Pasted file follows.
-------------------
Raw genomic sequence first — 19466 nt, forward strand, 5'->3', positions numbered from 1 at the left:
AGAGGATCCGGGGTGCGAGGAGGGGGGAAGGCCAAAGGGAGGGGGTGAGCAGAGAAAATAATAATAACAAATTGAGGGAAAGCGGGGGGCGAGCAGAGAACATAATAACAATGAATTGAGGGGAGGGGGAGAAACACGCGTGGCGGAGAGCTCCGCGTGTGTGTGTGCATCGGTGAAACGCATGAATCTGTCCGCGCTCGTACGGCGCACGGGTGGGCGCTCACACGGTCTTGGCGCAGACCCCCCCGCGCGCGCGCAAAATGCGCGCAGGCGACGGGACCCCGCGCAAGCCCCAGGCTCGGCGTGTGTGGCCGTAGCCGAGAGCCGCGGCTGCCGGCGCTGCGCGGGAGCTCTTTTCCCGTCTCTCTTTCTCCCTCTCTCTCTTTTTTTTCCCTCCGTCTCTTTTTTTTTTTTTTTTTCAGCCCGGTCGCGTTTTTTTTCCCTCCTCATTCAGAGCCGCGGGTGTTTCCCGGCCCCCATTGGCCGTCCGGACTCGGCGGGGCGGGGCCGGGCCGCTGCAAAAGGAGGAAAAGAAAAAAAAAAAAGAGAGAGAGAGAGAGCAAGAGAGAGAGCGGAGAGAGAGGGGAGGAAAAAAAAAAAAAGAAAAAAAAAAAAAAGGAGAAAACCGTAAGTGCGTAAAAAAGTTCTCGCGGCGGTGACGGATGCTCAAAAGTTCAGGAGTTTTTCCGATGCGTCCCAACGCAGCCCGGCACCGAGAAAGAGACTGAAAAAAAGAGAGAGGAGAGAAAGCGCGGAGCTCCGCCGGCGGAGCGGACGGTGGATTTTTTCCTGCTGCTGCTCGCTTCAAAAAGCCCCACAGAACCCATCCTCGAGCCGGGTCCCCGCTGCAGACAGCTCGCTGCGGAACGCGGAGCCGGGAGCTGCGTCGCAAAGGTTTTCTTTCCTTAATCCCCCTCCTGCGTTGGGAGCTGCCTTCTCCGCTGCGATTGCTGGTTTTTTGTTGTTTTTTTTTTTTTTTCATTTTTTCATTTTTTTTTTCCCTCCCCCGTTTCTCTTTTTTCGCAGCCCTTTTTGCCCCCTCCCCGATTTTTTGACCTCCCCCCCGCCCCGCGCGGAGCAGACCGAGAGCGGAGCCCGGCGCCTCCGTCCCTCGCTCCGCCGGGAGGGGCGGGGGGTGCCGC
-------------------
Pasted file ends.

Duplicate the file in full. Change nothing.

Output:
Raw genomic sequence first — 19466 nt, forward strand, 5'->3', positions numbered from 1 at the left:
AGAGGATCCGGGGTGCGAGGAGGGGGGAAGGCCAAAGGGAGGGGGTGAGCAGAGAAAATAATAATAACAAATTGAGGGAAAGCGGGGGGCGAGCAGAGAACATAATAACAATGAATTGAGGGGAGGGGGAGAAACACGCGTGGCGGAGAGCTCCGCGTGTGTGTGTGCATCGGTGAAACGCATGAATCTGTCCGCGCTCGTACGGCGCACGGGTGGGCGCTCACACGGTCTTGGCGCAGACCCCCCCGCGCGCGCGCAAAATGCGCGCAGGCGACGGGACCCCGCGCAAGCCCCAGGCTCGGCGTGTGTGGCCGTAGCCGAGAGCCGCGGCTGCCGGCGCTGCGCGGGAGCTCTTTTCCCGTCTCTCTTTCTCCCTCTCTCTCTTTTTTTTCCCTCCGTCTCTTTTTTTTTTTTTTTTTCAGCCCGGTCGCGTTTTTTTTCCCTCCTCATTCAGAGCCGCGGGTGTTTCCCGGCCCCCATTGGCCGTCCGGACTCGGCGGGGCGGGGCCGGGCCGCTGCAAAAGGAGGAAAAGAAAAAAAAAAAAGAGAGAGAGAGAGAGCAAGAGAGAGAGCGGAGAGAGAGGGGAGGAAAAAAAAAAAAAGAAAAAAAAAAAAAAGGAGAAAACCGTAAGTGCGTAAAAAAGTTCTCGCGGCGGTGACGGATGCTCAAAAGTTCAGGAGTTTTTCCGATGCGTCCCAACGCAGCCCGGCACCGAGAAAGAGACTGAAAAAAAGAGAGAGGAGAGAAAGCGCGGAGCTCCGCCGGCGGAGCGGACGGTGGATTTTTTCCTGCTGCTGCTCGCTTCAAAAAGCCCCACAGAACCCATCCTCGAGCCGGGTCCCCGCTGCAGACAGCTCGCTGCGGAACGCGGAGCCGGGAGCTGCGTCGCAAAGGTTTTCTTTCCTTAATCCCCCTCCTGCGTTGGGAGCTGCCTTCTCCGCTGCGATTGCTGGTTTTTTGTTGTTTTTTTTTTTTTTTCATTTTTTCATTTTTTTTTTCCCTCCCCCGTTTCTCTTTTTTCGCAGCCCTTTTTGCCCCCTCCCCGATTTTTTGACCTCCCCCCCGCCCCGCGCGGAGCAGACCGAGAGCGGAGCCCGGCGCCTCCGTCCCTCGCTCCGCCGGGAGGGGCGGGGGGTGCCGC